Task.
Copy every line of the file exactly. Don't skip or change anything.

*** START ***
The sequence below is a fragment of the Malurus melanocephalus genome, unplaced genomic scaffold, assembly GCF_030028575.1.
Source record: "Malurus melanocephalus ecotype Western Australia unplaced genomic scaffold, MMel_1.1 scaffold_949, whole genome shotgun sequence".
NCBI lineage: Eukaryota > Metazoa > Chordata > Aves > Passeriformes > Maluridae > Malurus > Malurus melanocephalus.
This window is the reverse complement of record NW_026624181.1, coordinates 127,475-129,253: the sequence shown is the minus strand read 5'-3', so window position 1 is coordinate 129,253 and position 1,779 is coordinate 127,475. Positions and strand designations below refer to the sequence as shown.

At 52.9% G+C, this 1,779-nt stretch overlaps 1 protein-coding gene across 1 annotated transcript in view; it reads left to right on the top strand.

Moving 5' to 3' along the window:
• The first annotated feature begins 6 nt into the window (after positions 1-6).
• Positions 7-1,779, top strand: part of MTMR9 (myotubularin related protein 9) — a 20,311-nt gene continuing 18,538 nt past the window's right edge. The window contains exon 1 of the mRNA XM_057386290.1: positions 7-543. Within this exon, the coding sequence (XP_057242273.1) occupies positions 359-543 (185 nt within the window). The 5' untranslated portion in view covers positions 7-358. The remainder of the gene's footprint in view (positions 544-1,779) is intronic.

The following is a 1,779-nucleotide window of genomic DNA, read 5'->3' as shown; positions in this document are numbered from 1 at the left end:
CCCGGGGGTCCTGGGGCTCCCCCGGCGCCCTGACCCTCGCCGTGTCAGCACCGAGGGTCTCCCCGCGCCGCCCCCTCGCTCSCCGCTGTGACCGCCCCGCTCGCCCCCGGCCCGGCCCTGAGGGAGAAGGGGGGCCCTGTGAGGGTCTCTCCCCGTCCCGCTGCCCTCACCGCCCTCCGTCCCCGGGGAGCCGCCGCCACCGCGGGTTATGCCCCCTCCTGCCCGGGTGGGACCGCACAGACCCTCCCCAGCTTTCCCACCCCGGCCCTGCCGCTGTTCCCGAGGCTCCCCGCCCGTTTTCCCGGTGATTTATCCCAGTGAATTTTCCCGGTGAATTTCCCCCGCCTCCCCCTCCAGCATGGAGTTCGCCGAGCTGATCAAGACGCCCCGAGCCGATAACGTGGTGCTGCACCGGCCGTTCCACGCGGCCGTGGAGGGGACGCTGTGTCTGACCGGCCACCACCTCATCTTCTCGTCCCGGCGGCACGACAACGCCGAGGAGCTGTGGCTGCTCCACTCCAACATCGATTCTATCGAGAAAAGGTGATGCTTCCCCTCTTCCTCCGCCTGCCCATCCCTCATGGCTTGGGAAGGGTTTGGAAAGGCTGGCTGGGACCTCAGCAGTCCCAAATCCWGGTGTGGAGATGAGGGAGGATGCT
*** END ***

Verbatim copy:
The sequence below is a fragment of the Malurus melanocephalus genome, unplaced genomic scaffold, assembly GCF_030028575.1.
Source record: "Malurus melanocephalus ecotype Western Australia unplaced genomic scaffold, MMel_1.1 scaffold_949, whole genome shotgun sequence".
NCBI lineage: Eukaryota > Metazoa > Chordata > Aves > Passeriformes > Maluridae > Malurus > Malurus melanocephalus.
This window is the reverse complement of record NW_026624181.1, coordinates 127,475-129,253: the sequence shown is the minus strand read 5'-3', so window position 1 is coordinate 129,253 and position 1,779 is coordinate 127,475. Positions and strand designations below refer to the sequence as shown.

At 52.9% G+C, this 1,779-nt stretch overlaps 1 protein-coding gene across 1 annotated transcript in view; it reads left to right on the top strand.

Moving 5' to 3' along the window:
• The first annotated feature begins 6 nt into the window (after positions 1-6).
• Positions 7-1,779, top strand: part of MTMR9 (myotubularin related protein 9) — a 20,311-nt gene continuing 18,538 nt past the window's right edge. The window contains exon 1 of the mRNA XM_057386290.1: positions 7-543. Within this exon, the coding sequence (XP_057242273.1) occupies positions 359-543 (185 nt within the window). The 5' untranslated portion in view covers positions 7-358. The remainder of the gene's footprint in view (positions 544-1,779) is intronic.

The following is a 1,779-nucleotide window of genomic DNA, read 5'->3' as shown; positions in this document are numbered from 1 at the left end:
CCCGGGGGTCCTGGGGCTCCCCCGGCGCCCTGACCCTCGCCGTGTCAGCACCGAGGGTCTCCCCGCGCCGCCCCCTCGCTCSCCGCTGTGACCGCCCCGCTCGCCCCCGGCCCGGCCCTGAGGGAGAAGGGGGGCCCTGTGAGGGTCTCTCCCCGTCCCGCTGCCCTCACCGCCCTCCGTCCCCGGGGAGCCGCCGCCACCGCGGGTTATGCCCCCTCCTGCCCGGGTGGGACCGCACAGACCCTCCCCAGCTTTCCCACCCCGGCCCTGCCGCTGTTCCCGAGGCTCCCCGCCCGTTTTCCCGGTGATTTATCCCAGTGAATTTTCCCGGTGAATTTCCCCCGCCTCCCCCTCCAGCATGGAGTTCGCCGAGCTGATCAAGACGCCCCGAGCCGATAACGTGGTGCTGCACCGGCCGTTCCACGCGGCCGTGGAGGGGACGCTGTGTCTGACCGGCCACCACCTCATCTTCTCGTCCCGGCGGCACGACAACGCCGAGGAGCTGTGGCTGCTCCACTCCAACATCGATTCTATCGAGAAAAGGTGATGCTTCCCCTCTTCCTCCGCCTGCCCATCCCTCATGGCTTGGGAAGGGTTTGGAAAGGCTGGCTGGGACCTCAGCAGTCCCAAATCCWGGTGTGGAGATGAGGGAGGATGCT